Written by: Jonathan Eng & Nuppu Ervasti, Photos: Jonathan Eng
Syria is the biggest and the most complex humanitarian crisis of our time, with the situation continuing to worsen. Through this series of portraits, the World Food Programme gives a voice to the ordinary people caught up in the conflict. Here is Moustafa’s’s story.
My name is Moustafa Jano, I was born in Aleppo in 1977. I have a wife and three children. I’ve never met my youngest – my wife was pregnant when I left. I’ve just seen him in photos and videos.
I studied in Damascus at the university and graduated from the Faculty of Fine Arts. I’m a graphic designer. I started my own company in Aleppo and it was doing well.
“Bombs fell over our heads and the fighting was on my street.”
Then the war started in 2012 and the fighting got closer. We stayed for eight more months to see what would happen, but things got complicated and the fighting became intense. It was more and more like a war. My home was between the fighting lines. Bombs fell over our heads and the fighting was on my street, we couldn’t go out.
At that time I only had one kid. It was hard to find food and medicine; you couldn’t get any milk for your kids. In Syria we depend on the bread but it became really hard to get. Life was so difficult that we had to leave.
I only brought two bags and my wife was carrying our son. We fled Syria for Northern Iraq, where I have a cousin. There are many organizations helping refugees there, and the World Food Programme is one of them. My family still receives food packages that contain rice, cooking oil and spaghetti.
I stayed in Northern Iraq for over three years and life was tough. There was no future for my children. I decided to go to Sweden where I wanted to find a job and then bring my family.
“We spend all our time in the asylum centre. I had to do something.”
The journey was really hard. When we crossed the Mediterranean Sea we almost died, but luckily a tourist boat saved us. I risked my life to give them a new life. But now I don’t see any future.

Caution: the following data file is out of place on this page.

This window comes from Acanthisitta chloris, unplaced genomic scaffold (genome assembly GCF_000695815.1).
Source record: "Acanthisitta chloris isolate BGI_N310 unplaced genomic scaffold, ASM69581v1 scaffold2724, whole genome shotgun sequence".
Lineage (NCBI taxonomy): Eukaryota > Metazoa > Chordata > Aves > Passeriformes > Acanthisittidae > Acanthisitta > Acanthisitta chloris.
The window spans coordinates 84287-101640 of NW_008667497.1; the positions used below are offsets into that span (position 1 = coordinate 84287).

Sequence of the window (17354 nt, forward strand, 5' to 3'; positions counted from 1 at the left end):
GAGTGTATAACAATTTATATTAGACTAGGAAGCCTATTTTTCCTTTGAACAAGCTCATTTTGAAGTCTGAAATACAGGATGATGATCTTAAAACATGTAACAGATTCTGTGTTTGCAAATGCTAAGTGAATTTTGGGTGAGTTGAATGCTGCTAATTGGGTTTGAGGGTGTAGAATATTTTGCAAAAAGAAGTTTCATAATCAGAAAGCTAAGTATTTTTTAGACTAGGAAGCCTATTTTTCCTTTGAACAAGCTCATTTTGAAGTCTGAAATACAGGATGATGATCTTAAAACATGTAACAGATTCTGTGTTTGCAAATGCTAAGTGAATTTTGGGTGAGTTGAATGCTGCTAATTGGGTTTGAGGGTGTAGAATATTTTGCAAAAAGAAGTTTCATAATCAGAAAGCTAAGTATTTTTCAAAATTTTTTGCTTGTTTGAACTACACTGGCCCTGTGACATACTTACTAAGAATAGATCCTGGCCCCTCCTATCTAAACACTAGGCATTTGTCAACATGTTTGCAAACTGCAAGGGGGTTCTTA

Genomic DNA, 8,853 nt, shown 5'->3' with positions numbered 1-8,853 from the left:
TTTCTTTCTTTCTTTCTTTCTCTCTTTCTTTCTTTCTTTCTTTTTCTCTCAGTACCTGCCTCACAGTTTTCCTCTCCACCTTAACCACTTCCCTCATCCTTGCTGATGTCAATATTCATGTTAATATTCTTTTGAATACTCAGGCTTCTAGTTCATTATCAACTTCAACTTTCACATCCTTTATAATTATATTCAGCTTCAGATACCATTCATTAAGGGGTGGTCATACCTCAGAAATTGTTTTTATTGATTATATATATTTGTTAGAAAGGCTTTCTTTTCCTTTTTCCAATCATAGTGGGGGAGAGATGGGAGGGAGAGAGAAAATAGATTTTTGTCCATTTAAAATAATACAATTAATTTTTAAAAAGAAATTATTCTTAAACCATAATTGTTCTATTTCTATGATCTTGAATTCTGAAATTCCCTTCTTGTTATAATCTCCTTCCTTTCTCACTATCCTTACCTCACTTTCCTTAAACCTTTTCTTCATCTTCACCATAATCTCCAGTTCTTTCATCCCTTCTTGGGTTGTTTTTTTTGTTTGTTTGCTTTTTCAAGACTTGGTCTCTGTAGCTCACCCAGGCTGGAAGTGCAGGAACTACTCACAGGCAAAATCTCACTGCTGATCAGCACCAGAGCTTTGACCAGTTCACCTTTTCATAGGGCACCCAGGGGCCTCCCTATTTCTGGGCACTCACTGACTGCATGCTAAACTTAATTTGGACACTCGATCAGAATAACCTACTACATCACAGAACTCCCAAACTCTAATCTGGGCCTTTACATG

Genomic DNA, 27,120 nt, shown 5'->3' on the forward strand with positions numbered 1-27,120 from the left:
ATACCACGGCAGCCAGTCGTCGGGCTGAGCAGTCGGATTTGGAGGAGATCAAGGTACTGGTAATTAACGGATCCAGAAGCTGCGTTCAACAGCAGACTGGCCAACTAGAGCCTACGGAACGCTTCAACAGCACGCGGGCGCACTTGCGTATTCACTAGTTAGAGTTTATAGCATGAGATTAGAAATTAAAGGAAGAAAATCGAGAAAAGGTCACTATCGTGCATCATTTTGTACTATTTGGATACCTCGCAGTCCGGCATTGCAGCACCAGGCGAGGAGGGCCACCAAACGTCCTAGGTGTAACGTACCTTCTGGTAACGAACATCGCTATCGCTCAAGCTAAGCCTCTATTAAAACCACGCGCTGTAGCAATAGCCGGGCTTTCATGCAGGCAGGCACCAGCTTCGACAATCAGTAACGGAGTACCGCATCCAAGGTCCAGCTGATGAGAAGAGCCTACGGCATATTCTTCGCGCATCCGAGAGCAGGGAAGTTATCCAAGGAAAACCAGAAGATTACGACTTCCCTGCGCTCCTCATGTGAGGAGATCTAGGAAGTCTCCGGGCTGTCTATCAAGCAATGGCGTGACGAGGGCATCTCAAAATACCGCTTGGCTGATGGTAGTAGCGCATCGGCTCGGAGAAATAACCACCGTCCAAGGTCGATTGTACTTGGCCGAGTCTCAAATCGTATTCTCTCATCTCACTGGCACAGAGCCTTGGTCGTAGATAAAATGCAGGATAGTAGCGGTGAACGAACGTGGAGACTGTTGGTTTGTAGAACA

I came to Sweden ten months ago. People here are very nice and helpful, but we spend all our time in the asylum centre. I had to do something, I wanted to send a message. I started to make pictures of my journey, my experiences, and of the suffering.
“I used Pokémon in my art, and made a campaign.”
The world has become crazy about Pokémon Go. While people are hunting for Pokémon here, my friends and family are hunted in Syria. They get killed just because they are Syrians.
“I used Pokémon in my art, and made a campaign that spread around the world. People click like and share the photos, but we really need to make the international leaders stop the miserable war in Syria.
I will try and if I can do something, I will: with words, paintings or graphic designs, I will never stop. I also made an exhibition about Syrian monuments.
Syria is not just about the war and the fighting. We have history and culture, we invented the first alphabet in the world. Have you heard of Steve Jobs? His father is from Syria.
“Nobody wants to leave their country, but there is a war.”
“There are areas where people can’t get enough food, they are starving. The international organizations are not allowed to help. This must be stopped.
“I am not talking about who should win the war, I am talking about humanity – about the people still living and suffering in Syria. There is this saying: east or west, home is best. Nobody wants to leave their country, but there is a war. We are humans, we have feelings and we have hopes.
In the middle of the hurricane you can’t see what is happening but when it calms down you realise how much you have lost.
I lost my most precious things, my family, my city and my friends. I really hope I can bring my wife and children here. I don’t want to concentrate on all the difficulties. Right now I’m focusing on my photo exhibition that I will have in Stockholm.
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